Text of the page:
The message is consistent as far as the comments of Lord Frost and the waiver of regulations both demonstrate that the UK was not ready for Brexit under negotiated terms. But there is a difference between the ominous rhetoric aimed at asserting UK power and political action which abandons control. Mr Johnson's government gives European exporters freedom of access to UK markets which UK exporters do not enjoy when shipping goods the other way around. This will put some UK companies at a competitive disadvantage and burden all in uncertainty. It punishes the tra who invested in preparing for customs controls, and now wonders why they bothered.
Postponing controls is a pragmatic measure to avoid any further disruption to supply chains, especially in the run-up to Christmas, when it might be more difficult for the government to attribute empty shelves to the pandemic.
View of Brussels, this flexibility sounds like a sign that Britain is reluctantly adjusting to the realities of life outside the single market. The same is not true of Lord Frost's Article 16 threat. It was a sharp retort to European Commission Vice-President Maroš Šefčovič, who had visited Belfast a few days earlier and called for a chilling rhetoric on Ireland 's protocol from North. The fact that the Brexit minister immediately increases the pressure shows the limits of pragmatism in Mr Johnson's cabinet.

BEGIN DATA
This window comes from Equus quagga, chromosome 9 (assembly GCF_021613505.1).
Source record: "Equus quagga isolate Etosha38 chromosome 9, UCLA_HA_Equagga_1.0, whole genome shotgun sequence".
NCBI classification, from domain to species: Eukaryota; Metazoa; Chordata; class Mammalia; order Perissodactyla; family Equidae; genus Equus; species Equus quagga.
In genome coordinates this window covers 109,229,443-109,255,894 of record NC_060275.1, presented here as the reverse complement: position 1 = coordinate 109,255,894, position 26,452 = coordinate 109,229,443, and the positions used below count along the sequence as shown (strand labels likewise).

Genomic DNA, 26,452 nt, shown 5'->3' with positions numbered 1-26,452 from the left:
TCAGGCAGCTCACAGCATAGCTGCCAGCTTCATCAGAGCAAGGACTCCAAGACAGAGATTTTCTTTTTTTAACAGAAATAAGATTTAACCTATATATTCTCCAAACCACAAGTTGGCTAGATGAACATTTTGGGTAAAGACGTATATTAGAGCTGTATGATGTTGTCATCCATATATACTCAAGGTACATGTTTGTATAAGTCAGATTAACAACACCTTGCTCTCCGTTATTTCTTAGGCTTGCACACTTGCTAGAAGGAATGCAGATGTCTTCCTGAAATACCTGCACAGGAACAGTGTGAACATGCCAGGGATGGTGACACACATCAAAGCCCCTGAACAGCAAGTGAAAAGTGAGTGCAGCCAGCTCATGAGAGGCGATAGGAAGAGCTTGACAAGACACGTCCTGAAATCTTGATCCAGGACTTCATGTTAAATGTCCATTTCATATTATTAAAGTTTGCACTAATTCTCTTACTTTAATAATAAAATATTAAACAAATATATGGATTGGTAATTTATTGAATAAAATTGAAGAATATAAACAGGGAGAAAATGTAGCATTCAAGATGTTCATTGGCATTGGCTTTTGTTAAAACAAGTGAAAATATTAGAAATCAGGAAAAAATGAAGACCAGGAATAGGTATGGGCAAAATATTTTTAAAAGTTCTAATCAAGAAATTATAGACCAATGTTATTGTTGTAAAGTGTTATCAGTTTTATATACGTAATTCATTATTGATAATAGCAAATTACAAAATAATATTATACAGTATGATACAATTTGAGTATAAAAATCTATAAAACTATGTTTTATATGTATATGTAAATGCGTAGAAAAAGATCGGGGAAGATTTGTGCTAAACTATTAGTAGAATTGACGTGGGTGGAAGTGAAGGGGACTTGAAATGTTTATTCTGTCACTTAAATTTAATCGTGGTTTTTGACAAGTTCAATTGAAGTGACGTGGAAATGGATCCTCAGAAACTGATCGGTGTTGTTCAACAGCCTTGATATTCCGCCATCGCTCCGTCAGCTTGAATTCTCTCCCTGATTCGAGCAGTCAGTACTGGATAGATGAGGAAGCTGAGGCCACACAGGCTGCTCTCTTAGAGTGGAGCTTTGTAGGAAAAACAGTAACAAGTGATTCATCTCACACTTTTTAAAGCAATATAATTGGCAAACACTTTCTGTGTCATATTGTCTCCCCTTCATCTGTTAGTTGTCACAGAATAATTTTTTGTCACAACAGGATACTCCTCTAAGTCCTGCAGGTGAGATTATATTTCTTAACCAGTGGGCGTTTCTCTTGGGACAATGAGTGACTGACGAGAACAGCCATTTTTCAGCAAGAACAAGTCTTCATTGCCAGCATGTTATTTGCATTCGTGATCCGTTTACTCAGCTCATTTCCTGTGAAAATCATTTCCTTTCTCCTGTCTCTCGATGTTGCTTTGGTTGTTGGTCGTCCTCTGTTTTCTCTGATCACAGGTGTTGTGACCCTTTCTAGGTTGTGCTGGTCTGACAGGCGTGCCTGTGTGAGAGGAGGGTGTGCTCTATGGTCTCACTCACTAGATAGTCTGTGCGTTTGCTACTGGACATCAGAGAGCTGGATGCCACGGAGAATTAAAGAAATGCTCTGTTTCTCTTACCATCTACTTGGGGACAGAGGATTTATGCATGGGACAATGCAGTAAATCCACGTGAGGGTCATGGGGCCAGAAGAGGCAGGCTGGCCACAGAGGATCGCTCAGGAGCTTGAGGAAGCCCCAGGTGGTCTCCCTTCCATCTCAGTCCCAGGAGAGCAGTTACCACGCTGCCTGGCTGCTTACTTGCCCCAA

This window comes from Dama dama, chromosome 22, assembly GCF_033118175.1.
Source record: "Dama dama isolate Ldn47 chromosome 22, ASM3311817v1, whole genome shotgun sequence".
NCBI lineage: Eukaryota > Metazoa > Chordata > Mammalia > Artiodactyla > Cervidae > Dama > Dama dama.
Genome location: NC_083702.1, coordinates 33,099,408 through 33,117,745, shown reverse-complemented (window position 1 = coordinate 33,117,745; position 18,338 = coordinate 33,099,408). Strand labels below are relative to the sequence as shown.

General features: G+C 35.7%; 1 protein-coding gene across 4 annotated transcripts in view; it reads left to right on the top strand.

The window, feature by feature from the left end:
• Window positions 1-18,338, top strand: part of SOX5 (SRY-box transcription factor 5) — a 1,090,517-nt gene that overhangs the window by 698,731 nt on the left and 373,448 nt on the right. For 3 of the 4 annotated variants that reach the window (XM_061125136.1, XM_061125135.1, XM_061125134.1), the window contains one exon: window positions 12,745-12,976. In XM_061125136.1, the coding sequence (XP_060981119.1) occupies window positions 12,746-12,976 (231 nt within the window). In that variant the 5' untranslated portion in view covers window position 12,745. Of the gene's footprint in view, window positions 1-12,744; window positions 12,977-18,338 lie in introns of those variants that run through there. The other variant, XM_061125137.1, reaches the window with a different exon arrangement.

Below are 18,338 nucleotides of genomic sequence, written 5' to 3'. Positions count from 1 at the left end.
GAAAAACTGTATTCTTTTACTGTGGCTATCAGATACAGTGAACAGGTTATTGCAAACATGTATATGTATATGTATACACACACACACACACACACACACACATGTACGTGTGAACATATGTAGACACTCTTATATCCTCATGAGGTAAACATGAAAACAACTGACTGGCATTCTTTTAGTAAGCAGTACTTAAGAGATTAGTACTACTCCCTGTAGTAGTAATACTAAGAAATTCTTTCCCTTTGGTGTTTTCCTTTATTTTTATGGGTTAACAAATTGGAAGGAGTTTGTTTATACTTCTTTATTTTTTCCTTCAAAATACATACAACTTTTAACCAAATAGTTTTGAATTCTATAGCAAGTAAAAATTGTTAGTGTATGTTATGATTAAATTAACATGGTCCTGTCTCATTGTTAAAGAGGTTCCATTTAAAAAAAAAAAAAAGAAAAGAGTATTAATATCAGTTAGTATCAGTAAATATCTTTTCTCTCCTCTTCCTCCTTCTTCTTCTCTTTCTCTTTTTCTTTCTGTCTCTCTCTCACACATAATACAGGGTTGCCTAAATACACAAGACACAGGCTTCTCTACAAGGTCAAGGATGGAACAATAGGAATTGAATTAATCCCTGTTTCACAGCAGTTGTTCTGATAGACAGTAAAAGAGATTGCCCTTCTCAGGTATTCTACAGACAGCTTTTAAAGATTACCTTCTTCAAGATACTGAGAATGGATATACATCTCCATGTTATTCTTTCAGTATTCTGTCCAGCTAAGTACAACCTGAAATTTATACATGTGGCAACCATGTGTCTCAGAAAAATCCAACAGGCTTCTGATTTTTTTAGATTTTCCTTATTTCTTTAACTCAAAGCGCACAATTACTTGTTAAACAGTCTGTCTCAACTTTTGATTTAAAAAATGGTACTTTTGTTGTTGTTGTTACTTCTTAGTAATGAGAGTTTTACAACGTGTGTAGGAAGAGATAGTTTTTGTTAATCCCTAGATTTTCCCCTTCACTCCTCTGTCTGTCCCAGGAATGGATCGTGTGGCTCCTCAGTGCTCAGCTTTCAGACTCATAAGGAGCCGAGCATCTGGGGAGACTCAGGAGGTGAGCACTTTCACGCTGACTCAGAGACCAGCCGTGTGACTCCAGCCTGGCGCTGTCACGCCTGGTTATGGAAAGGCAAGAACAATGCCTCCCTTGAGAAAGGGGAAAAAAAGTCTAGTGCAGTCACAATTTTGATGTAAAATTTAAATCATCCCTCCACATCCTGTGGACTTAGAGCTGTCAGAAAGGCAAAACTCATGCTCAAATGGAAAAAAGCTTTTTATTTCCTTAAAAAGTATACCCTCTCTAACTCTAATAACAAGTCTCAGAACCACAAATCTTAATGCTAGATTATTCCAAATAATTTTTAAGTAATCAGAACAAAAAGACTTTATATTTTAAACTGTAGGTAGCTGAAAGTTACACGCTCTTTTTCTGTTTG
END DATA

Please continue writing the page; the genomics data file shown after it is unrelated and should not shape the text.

This is a strategy deliberate derived from the idea that the saber gets results with Brussels. Lord Frost is a radical Brexit alumnus who believes the EU will make concessions if it sees the UK rushing to a diplomatic conflagration.ue. According to this theory, being ready to tear up the ATT will speed up the renegotiation on Northern Ireland. As well as being misguided (global treaty change is not on the EU's agenda), this plan is woefully unwise. If Britain starts to burn its bridges with Brussels, it also risks setting the Good Friday deal on fire. A political arson attack on this scale would bring the target of Washington in the picture - not on Mr Johnson's side.
It's easy to see how the UK got hooked on the brink. Brexit is old news in Brussels and would hardly be on the agenda of EU leaders unless Britain continues to push it there. Having Lord Frost as a lingering nuisance is a way to grab attention and shake things ups, but that does not change the balance of power between an isolated country and a continent. The saber-strikes on Article 16, effectively threatening a full trade war, will not improve the terms of any compromise that is ultimately reached. Lord Frost is wasting his time and wasting his goodwill in the process.
He also replicates Mr Johnson 's approach to Brexit before the conclusion of the Brexit. 'OK. But the treaty is settled. It is now a matter of rebuilding the relations that were strained during the years of belligerence before the withdrawal was confirmed. Lord Frost reconstructs battles that the Prime Minister has already carried out once, believing that they ended in a victory. Under this illusion, he faithfully serves his boss, but not his country.